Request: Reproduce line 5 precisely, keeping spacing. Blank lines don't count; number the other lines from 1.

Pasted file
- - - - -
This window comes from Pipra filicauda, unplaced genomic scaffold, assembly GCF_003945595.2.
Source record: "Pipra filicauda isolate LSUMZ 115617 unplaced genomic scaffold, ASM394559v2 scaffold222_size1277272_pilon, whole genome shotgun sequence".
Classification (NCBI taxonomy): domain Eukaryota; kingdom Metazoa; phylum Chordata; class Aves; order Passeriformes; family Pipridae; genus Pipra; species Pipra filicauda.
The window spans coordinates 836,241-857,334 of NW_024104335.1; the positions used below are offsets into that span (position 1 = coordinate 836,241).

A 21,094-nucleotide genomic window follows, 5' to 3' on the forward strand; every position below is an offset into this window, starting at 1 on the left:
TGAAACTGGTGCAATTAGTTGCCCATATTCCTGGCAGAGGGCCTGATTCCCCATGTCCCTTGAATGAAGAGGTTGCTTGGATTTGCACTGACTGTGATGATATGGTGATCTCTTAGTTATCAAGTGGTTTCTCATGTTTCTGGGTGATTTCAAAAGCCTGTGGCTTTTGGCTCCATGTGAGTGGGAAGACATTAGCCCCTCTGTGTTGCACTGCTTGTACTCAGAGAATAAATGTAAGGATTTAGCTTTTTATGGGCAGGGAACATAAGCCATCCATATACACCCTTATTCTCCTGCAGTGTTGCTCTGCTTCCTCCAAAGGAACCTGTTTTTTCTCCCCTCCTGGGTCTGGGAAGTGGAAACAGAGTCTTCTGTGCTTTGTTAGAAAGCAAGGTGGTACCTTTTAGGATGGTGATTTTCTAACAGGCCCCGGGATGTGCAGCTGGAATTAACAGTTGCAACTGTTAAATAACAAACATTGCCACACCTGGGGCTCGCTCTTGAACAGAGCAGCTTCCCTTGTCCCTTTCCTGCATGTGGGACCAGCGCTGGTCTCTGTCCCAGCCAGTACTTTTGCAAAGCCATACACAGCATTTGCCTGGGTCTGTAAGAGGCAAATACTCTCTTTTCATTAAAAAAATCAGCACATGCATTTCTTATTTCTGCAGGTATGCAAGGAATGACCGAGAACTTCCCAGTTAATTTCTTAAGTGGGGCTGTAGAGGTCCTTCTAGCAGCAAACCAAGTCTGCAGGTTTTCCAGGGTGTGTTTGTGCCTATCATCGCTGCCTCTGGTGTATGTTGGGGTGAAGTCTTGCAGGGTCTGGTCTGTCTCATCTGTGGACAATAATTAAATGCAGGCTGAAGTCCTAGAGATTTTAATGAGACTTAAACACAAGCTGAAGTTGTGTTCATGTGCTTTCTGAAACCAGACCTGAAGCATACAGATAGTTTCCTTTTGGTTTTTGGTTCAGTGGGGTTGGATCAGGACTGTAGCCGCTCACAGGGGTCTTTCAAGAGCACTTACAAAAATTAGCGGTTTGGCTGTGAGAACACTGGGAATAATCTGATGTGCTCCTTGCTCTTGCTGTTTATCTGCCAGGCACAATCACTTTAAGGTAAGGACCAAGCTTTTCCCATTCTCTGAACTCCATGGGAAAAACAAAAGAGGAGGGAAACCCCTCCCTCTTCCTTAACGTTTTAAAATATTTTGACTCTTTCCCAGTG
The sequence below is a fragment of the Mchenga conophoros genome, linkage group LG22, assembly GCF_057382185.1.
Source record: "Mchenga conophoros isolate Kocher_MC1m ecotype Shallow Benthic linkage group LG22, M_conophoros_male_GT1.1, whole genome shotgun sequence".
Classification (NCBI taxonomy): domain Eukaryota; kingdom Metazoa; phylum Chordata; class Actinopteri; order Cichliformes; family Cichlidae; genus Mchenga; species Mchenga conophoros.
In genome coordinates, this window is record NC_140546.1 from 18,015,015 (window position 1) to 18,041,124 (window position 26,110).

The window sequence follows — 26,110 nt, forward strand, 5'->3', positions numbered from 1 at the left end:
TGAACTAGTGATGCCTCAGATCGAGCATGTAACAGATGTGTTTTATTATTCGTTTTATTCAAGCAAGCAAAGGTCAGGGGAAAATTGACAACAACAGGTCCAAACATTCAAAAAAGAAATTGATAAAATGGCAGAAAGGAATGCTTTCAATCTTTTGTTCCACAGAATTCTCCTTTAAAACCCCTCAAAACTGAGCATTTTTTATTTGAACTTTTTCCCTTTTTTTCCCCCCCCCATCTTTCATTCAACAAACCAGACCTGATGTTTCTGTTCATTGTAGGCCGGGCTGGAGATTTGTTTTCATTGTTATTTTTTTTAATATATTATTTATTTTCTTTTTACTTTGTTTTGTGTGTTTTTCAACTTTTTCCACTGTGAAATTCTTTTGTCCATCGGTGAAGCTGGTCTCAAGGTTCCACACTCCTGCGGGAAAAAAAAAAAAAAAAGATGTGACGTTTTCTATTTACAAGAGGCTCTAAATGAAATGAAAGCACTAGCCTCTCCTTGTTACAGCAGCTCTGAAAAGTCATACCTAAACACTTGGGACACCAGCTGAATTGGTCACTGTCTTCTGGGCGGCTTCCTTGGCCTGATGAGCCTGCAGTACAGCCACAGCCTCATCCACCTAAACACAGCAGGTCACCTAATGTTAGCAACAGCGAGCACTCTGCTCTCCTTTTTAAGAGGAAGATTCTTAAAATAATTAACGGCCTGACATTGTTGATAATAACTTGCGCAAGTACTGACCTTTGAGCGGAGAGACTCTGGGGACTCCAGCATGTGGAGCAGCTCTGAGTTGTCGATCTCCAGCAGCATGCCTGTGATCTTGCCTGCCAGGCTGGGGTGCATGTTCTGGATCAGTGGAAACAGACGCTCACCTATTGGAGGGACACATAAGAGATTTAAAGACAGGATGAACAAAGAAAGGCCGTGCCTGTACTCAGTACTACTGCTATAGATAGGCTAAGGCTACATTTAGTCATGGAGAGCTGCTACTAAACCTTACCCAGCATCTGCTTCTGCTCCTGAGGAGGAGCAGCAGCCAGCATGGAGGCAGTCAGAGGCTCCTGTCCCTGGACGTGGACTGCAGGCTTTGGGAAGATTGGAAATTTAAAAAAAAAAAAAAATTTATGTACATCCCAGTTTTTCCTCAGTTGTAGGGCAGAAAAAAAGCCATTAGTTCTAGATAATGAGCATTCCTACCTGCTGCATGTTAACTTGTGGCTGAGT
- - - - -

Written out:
A 21,094-nucleotide genomic window follows, 5' to 3' on the forward strand; every position below is an offset into this window, starting at 1 on the left: